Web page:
What are the financial requirements to consider before renting?
The majority of Landlords expect tenants to earn anywhere from 40-45 times the monthly rent and require proof.
• Credit Report
All applicants will have to provide a credit report/application to the landlord. Landlords use credit reports as an indicator of the likely hood of you owning the terms of the lease. Application fees in New York are capped at $20. If landlords address a “bad credit” situation they'll usually require a GUARANTOR (co-signer), others will simply reject the application. If you suspect/know your credit is not good standing, it is imperative that you share this with your broker during your initial consultation meeting.
What is a guarantor, and how do I know if I need one?
If you do not meet the requirements set by the landlord, then you may have to provide a guarantor (also known as a co-signer). The guarantor is someone who is able and willing to guarantee the lease. Although not obligatory, most landlords prefer guarantors who are family members living in New York, New Jersey or Connecticut. Guarantors must have good credit history, and earn about twice the income of the applicant. To demonstrate the eligibility of the guarantor, applicants and guarantors should prepare themselves for a sometimes-arduous process, involving tax returns and credit reports.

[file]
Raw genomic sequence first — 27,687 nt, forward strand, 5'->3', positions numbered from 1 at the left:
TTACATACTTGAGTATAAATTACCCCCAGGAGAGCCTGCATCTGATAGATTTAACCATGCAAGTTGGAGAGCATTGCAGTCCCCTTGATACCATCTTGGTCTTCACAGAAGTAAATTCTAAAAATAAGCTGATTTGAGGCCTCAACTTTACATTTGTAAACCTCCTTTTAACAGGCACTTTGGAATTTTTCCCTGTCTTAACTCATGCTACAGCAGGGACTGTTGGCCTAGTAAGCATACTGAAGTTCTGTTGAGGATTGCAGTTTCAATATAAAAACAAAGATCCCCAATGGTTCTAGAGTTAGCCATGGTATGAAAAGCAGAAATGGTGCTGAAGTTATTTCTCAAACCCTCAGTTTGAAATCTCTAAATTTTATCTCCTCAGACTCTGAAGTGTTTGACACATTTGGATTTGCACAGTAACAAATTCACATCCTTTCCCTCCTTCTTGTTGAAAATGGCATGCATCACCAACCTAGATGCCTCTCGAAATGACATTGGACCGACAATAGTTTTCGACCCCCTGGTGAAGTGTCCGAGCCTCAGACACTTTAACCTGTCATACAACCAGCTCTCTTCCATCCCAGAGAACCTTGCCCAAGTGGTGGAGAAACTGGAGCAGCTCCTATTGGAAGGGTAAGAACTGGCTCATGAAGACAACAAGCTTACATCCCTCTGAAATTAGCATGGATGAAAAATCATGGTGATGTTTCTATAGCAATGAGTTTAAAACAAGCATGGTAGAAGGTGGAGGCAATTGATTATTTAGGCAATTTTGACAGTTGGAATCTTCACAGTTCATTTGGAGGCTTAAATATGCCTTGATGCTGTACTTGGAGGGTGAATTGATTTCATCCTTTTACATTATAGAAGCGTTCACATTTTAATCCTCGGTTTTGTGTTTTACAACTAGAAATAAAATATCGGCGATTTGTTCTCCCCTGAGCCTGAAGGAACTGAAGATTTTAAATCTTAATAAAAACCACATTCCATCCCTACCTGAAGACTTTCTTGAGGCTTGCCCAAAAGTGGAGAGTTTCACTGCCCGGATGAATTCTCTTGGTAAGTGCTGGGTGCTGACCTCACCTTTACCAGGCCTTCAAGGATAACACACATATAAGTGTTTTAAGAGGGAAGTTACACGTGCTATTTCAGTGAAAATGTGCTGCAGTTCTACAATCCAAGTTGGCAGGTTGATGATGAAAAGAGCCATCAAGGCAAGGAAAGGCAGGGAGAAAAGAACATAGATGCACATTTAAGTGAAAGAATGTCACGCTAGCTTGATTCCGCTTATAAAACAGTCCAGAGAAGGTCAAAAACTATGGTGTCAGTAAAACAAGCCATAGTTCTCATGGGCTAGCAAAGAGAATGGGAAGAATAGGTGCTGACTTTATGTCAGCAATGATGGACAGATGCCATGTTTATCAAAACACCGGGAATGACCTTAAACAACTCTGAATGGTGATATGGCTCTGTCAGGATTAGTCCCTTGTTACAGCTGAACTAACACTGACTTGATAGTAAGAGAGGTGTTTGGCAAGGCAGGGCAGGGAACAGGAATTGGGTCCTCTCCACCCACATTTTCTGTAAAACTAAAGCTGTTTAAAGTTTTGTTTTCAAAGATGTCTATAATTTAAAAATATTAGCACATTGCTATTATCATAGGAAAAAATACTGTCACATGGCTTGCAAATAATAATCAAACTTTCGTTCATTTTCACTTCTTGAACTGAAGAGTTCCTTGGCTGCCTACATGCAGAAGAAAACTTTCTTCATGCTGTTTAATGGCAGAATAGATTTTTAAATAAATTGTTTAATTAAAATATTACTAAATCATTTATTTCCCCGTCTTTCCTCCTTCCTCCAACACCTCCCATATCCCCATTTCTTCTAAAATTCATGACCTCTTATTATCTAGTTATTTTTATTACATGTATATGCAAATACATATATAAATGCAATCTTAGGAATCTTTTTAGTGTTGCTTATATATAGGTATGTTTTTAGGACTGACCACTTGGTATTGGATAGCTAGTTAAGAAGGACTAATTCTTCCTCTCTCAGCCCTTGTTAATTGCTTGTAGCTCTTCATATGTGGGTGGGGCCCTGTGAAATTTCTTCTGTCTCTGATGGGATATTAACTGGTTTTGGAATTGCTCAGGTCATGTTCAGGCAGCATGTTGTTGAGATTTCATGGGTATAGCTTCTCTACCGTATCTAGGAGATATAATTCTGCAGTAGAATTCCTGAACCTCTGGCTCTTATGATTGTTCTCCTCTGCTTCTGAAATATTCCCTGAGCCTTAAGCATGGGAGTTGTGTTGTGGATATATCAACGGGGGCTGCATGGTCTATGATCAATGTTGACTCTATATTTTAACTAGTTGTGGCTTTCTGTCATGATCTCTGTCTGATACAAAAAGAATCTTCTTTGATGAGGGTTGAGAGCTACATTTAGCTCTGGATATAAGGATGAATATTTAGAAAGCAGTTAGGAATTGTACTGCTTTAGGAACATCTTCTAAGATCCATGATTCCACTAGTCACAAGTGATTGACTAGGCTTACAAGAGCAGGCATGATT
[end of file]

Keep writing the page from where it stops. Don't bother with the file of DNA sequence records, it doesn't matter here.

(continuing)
What other miscellaneous fees should I consider?
• Application Fees. Rental application fees are capped at $20. When renting in a condominium or co-op, renters should expect processing fees, move in fees and other miscellaneous non-refundable fees, sometimes totaling anywhere from $250 - $1200 +/-
• Security Deposit. The equivalent of one month’s rent in the form of certified check or money order (no personal checks) are due to the landlord the day after you sign your lease.
• Move-in Fees Sometimes landlords/management companies require new tenants to pay a move in deposit. This fee can range from $250-$600 +/-. Move-in fees are usually refundable, as long as there is no damage done to a building while moving.
• Brokerage Fees Brokerage fees are usually vary from the equivalent of one month's rent to no more than 15% of the annual rent (for one year lease or more), and usually half month's rent (1/2) to one month’s (1) rent for short term leases from 3-6 months (three to six months). You will be responsible for the payment of brokerage fees not covered by your employer, which is due when you provide your security deposit and first month’s rent.